Lupus erythematosus is a disease, which imitates others so well that it can easily be misdiagnosed. Its symptoms imitate or overlap with other health problems.
However, despite its complex and even dual characteristics, Lupus, having been correctly diagnosed, is successfully treated only with a causal approach at a cellular level.
What is Systemic Lupus Erythematosus?
Lupus is a chronic autoimmune disease that causes systemic inflammation in multiple systems of the human body. Lupus can “attack” joints, skin, kidneys, blood cells, heart, lungs and brain, causing disabilities and sometimes fatal reactions. The most common form of lupus is known as systemic lupus erythematosus (SLE). However, there are rarer forms of the disease: discoid lupus erythematosus (DLE), subacute cutaneous lupus erythematosus (SCLE), drug-induced lupus, and neonatal lupus erythematosus.
The symptoms of lupus erythematosus.
Symptoms can vary and mimic other situations. However, the most common symptoms include:
- Butterfly type rash
- Sensitivity to the sun, which often leads to a rash or skin lesions.
- Fatigue and fever
- Joint pain, stiffness and swelling
- Raynaud’s syndrome (fingers turn white, then blue in response to cold or stress)
- Dry eyes
- Breathing difficulty
- Chest pain
- Memory loss and confusion
A butterfly rash or wolf mask is a warning sign of Lupus – although it does not develop in everyone who has the disease. It is a rash that covers the cheeks and nose in a butterfly pattern.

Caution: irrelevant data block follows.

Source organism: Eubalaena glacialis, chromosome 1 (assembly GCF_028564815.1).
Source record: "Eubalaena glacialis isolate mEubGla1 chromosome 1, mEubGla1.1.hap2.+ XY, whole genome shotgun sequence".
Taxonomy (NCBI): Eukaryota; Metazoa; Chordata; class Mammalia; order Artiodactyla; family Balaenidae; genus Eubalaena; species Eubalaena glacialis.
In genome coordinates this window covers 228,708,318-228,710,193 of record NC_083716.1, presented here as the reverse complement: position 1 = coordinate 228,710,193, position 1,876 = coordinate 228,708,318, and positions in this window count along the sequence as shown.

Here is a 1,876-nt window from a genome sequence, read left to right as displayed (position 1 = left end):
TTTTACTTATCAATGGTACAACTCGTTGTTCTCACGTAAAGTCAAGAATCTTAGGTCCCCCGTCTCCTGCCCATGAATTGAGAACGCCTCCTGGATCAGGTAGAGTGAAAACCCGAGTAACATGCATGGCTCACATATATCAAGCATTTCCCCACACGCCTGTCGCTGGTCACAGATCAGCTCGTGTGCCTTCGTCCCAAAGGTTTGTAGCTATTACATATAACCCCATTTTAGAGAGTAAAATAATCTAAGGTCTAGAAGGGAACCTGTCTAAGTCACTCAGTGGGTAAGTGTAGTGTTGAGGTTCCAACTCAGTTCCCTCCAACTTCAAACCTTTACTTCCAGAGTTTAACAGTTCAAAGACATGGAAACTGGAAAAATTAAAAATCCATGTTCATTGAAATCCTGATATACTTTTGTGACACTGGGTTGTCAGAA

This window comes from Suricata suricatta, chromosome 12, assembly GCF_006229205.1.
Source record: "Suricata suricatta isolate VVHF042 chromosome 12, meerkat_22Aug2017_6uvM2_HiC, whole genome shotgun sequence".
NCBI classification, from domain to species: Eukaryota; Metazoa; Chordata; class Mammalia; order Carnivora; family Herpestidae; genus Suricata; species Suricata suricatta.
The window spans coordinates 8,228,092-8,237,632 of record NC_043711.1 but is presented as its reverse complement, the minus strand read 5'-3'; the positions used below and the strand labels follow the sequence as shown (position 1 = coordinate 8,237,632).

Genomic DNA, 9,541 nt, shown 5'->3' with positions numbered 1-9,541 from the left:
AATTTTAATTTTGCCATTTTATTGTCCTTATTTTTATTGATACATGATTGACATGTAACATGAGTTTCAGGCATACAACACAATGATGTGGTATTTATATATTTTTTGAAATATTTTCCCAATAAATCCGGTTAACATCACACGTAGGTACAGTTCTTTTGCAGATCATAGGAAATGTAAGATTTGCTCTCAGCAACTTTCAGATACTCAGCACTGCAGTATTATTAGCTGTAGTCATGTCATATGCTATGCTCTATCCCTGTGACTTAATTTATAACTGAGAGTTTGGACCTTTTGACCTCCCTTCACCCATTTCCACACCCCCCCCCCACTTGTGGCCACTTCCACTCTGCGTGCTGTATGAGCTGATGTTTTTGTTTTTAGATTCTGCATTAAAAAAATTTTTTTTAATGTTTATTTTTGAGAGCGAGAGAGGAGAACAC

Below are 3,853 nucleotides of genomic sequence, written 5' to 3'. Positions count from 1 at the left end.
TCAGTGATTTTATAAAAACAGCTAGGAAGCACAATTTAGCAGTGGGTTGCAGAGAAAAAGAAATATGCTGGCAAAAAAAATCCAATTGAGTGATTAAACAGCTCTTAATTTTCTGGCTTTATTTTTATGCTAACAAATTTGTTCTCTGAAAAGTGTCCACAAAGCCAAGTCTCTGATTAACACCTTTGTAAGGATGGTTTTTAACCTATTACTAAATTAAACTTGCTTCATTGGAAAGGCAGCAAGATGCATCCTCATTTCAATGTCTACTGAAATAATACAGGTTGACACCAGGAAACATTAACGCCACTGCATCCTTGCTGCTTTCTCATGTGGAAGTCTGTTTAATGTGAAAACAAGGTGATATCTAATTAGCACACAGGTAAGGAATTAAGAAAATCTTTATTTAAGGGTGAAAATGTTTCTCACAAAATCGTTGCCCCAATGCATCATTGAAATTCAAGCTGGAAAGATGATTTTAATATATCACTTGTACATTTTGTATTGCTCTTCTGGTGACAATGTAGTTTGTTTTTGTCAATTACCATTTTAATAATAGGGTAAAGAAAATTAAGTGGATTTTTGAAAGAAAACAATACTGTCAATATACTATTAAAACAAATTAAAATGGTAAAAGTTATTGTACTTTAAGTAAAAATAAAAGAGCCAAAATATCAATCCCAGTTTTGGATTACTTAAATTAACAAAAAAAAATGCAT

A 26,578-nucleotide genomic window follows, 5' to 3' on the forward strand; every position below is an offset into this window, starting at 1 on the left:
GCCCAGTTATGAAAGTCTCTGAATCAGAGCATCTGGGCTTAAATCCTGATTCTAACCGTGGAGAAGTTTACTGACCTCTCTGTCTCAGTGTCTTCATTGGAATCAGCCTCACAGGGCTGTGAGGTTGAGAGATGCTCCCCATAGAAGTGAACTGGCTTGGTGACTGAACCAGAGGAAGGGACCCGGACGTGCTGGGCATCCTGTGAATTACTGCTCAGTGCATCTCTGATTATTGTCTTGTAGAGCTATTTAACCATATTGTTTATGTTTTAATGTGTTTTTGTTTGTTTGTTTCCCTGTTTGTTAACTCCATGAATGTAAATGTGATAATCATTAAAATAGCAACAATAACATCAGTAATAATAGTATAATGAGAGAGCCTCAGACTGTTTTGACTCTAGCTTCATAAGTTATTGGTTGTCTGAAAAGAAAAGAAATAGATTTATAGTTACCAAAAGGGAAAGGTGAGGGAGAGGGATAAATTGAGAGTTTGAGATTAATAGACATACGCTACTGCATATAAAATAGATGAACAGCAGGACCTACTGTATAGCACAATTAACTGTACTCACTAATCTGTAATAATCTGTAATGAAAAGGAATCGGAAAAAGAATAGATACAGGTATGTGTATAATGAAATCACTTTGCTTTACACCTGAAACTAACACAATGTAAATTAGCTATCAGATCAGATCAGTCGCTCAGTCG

What causes the disease?
There are as many predisposing factors for this disease, such as Metabolic disorders (not enough acetyl coenzyme A), hormonal imbalance, chronic infections, medication, nutritional deficiencies and toxin overload.
It is well known that predisposing factors can play different roles in different people.
The causes of lupus are complex and varied, but all patients with lupus have three common problems that are characteristic of anyone else suffering from Autoimmune Disease.
These three problems so as converge to express their illness.
At first, genetic activity that creates a predisposition in the body. Secondly, damage to the gut from drugs, toxins, infections, food or stress. Third, exposure to environmental pollution: contamination, sensitivity to food, toxic metals and / or other environmental chemicals.
In terms of genetic predisposition, people with lupus often have a family history of an autoimmune disease, not necessarily lupus. However, about two dozen genes have been discovered that contribute to the occurrence of Lupus.